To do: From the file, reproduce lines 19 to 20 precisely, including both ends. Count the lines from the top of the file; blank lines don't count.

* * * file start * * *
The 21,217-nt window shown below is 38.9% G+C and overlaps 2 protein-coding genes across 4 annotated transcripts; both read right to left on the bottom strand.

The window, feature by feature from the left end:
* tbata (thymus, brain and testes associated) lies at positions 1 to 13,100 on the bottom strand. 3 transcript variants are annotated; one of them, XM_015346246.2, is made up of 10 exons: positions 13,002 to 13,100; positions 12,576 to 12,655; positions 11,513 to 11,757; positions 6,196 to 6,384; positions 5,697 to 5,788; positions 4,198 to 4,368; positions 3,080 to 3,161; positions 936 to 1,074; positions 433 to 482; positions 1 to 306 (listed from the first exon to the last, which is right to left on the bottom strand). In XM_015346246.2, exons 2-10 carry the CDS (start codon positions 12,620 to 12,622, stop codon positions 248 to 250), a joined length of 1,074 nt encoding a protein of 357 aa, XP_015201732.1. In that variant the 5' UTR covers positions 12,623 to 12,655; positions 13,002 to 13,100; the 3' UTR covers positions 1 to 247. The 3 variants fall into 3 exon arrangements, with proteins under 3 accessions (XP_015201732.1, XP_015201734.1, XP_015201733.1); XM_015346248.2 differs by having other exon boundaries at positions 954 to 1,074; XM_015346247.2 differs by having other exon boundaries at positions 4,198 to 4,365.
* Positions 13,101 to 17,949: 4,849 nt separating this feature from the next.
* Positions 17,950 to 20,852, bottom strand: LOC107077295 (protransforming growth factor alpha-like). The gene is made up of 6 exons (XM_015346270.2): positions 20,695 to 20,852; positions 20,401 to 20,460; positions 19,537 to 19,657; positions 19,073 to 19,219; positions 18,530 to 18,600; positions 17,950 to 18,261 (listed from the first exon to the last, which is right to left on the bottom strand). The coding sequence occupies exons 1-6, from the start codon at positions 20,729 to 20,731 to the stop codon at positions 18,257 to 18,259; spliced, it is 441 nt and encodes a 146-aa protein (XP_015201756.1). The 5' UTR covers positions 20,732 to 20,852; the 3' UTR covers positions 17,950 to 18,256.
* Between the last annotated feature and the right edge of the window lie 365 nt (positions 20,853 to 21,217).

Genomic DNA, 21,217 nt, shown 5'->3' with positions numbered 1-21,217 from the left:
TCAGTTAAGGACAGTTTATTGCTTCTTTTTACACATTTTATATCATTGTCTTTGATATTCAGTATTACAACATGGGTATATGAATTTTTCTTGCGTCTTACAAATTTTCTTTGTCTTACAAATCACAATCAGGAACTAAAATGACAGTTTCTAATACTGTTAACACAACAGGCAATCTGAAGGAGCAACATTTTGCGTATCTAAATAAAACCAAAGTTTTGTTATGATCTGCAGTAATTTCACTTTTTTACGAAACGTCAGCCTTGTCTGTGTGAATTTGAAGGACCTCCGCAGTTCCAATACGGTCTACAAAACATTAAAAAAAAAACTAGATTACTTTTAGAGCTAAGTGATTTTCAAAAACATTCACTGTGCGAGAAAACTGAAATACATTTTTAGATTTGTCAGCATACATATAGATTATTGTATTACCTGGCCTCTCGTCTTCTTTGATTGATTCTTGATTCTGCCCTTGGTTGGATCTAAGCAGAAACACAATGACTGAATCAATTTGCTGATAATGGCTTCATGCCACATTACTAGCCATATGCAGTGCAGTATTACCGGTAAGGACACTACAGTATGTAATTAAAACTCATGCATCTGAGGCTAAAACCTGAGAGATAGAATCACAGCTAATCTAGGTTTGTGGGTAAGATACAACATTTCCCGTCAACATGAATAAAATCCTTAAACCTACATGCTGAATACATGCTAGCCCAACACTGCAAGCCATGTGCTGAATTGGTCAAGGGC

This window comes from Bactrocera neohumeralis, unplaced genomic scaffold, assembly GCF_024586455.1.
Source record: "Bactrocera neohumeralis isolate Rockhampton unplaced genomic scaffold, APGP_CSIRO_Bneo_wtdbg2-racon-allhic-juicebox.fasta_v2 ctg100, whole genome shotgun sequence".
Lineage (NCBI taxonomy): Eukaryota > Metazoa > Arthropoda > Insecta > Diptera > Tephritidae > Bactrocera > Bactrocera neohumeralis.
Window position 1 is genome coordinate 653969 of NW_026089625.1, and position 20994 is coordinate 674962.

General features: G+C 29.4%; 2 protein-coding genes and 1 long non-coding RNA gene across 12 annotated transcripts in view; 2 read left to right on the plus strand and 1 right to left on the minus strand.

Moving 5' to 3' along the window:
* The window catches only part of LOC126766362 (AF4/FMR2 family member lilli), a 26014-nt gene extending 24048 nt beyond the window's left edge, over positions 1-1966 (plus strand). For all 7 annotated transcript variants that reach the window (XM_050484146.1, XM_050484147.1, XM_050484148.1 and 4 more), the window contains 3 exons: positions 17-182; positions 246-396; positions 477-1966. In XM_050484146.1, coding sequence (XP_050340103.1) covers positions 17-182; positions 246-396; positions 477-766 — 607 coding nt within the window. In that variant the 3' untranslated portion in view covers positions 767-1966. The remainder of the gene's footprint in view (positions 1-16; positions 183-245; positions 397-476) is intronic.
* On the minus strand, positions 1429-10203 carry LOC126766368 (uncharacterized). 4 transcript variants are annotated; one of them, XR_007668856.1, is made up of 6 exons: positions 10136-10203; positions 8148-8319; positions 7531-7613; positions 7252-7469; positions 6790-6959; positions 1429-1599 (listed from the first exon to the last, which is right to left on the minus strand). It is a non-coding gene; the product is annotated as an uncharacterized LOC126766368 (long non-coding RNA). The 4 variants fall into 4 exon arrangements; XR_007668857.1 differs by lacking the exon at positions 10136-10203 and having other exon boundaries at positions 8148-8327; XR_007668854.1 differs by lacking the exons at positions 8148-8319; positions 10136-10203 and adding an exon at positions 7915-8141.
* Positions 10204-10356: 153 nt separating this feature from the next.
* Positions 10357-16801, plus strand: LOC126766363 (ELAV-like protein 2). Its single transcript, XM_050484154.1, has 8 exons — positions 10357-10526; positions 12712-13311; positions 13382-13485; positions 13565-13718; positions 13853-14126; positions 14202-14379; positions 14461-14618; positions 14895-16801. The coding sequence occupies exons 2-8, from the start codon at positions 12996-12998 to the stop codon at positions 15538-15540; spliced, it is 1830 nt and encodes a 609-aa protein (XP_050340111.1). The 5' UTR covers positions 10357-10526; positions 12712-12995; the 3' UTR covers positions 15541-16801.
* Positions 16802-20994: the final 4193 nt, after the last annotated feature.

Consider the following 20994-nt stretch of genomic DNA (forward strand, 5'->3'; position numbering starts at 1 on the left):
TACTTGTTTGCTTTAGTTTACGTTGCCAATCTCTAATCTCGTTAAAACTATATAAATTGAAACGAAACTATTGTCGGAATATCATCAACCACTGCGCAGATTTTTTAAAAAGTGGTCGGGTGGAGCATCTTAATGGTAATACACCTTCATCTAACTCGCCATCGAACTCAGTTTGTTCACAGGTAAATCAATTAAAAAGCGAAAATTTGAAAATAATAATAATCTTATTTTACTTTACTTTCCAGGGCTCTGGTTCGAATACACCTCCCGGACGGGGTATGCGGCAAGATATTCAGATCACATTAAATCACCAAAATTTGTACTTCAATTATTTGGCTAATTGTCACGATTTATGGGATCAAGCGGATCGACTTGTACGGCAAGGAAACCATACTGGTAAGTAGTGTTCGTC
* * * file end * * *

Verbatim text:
* Positions 16802-20994: the final 4193 nt, after the last annotated feature.

Consider the following 20994-nt stretch of genomic DNA (forward strand, 5'->3'; position numbering starts at 1 on the left):